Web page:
HomeNewsAmnesty International honors Filipino religious brother for human rights work

Amnesty International honors Filipino religious brother for human rights work

Amnesty International has conferred its highest award for human rights defenders on Brother Armin Luistro, a Filipino Lasallian Brother who once served as secretary of the Education department.

Amnesty International Philippines’ second Ignite Awards honored Brother Luistro in the individual category.

The Philippine Center for Investigative Journalism received the same award for the organizations category.

The organization’s “most distinguished human rights defender” award aims to recognize the work of human rights defenders in changing the lives of people through policy advocacy, mobilization, activism and art.

“They truly ignite the human rights cause, speaking up against injustices and exposing inequalities on behalf of those who, otherwise, will not be heard,” said Butch Olano, section director of Amnesty International in the Philippines.

He said it is difficult now for human rights’ prime movers to take action amid the pandemic.

“We note that we are in extraordinary times but the same human rights defenders are speaking out against repression during this crisis,” said Olano.

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The human rights group also lauded the “spirit of activism and exceptional courage” the awards’ recipients continue to show while faced with an unprecedented public health emergency.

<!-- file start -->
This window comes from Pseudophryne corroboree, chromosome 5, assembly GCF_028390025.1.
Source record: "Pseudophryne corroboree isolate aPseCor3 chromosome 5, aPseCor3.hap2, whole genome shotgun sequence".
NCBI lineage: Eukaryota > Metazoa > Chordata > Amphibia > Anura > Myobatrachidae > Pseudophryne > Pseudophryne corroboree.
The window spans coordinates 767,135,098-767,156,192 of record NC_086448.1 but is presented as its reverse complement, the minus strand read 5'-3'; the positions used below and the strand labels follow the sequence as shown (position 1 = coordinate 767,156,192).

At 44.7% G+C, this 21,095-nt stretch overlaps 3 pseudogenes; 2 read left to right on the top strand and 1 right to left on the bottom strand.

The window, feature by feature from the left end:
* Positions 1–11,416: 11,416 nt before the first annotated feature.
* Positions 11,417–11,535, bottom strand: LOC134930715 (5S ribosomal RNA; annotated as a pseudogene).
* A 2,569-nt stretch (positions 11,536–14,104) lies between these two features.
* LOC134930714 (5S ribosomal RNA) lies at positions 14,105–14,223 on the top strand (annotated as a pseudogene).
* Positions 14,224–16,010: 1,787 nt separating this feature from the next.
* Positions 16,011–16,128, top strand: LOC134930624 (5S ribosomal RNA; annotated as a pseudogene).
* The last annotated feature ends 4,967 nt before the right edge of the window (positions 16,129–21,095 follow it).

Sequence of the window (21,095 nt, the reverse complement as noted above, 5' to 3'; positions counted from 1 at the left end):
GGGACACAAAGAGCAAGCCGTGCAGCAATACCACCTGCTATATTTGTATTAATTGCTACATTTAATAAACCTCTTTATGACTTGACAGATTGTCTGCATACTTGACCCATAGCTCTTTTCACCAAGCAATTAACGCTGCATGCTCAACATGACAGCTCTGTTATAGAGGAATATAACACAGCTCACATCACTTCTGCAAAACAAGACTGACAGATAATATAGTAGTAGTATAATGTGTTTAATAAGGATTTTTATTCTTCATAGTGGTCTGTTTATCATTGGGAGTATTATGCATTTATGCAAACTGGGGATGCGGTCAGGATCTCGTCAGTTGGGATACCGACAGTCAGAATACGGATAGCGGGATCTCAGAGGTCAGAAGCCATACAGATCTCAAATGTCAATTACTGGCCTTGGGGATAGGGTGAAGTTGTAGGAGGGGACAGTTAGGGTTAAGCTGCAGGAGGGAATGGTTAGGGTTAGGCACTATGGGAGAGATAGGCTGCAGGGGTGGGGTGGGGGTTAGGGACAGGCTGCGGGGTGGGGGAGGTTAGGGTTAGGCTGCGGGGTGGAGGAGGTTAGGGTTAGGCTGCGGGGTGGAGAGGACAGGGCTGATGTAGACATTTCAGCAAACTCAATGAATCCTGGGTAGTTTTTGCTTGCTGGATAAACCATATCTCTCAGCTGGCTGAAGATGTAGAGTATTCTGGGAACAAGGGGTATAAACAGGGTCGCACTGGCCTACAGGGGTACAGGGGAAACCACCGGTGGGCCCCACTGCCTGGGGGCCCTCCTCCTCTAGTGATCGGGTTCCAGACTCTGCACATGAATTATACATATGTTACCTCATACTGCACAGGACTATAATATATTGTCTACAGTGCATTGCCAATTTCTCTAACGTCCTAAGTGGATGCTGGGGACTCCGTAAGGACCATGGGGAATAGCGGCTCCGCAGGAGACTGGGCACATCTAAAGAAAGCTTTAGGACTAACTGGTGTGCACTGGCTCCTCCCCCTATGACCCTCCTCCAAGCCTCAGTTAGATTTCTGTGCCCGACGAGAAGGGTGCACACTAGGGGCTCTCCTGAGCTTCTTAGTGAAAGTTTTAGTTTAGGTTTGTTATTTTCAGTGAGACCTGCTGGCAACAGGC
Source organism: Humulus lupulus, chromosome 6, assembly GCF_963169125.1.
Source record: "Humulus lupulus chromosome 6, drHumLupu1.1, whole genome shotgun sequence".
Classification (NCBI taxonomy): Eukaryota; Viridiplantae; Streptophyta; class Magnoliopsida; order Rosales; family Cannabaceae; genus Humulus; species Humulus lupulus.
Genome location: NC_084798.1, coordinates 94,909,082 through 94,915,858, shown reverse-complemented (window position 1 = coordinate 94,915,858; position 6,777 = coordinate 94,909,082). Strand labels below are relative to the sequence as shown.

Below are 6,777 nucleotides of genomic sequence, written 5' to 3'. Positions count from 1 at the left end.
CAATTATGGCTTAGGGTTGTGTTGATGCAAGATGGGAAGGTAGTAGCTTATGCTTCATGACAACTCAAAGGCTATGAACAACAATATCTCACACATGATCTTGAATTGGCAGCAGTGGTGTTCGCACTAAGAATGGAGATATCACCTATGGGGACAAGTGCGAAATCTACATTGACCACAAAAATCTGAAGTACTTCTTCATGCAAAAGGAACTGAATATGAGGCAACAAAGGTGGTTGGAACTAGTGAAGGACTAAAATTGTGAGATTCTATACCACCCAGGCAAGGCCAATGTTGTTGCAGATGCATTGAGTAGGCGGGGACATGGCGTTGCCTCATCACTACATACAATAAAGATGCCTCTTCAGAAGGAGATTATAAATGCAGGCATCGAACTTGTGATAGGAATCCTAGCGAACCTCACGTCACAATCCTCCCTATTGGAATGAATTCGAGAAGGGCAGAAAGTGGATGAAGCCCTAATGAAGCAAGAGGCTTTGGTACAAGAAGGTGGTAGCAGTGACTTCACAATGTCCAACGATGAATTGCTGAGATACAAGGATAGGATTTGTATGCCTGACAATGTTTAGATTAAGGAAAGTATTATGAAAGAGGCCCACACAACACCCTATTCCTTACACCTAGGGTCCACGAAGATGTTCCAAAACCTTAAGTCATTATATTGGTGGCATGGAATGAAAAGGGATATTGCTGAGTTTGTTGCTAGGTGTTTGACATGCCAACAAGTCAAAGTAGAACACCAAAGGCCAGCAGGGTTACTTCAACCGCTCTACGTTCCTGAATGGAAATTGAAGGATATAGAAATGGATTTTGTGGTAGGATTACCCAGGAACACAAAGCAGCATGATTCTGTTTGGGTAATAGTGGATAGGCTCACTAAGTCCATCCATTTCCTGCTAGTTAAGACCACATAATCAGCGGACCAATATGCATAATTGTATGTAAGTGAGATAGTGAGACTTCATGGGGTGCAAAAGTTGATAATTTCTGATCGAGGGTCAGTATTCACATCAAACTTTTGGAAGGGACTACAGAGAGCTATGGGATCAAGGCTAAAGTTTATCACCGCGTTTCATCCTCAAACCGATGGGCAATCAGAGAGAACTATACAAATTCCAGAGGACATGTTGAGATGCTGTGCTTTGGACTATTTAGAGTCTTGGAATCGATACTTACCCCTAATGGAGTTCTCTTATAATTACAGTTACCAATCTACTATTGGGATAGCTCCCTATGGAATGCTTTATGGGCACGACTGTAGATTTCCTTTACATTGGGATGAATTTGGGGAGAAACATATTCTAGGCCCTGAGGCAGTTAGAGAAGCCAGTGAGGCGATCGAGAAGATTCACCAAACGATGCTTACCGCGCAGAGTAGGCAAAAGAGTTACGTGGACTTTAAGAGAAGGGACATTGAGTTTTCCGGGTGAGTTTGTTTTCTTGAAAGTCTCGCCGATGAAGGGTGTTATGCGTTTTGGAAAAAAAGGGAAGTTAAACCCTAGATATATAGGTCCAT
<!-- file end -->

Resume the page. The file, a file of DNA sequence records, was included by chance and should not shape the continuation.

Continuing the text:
The organization emphasizes that taking action to safeguard human rights “has become more important especially now more than ever”.

This year’s winners were announced during Amnesty International’s 59th anniversary on May 28.

Brother Luistro served as Education secretary from 2010 to 2016. He was president of De La Salle University in Manila from 2004 to 2010.

The religious brother is also the former president of the Philippine Business for Social Progress, the country’s largest business-led non-governmental organization.

In July 2019, he was among those charged of sedition by the country’s police, described by many as an intimidation against government critics.

The case was later dismissed by the Justice department for lack of evidence.

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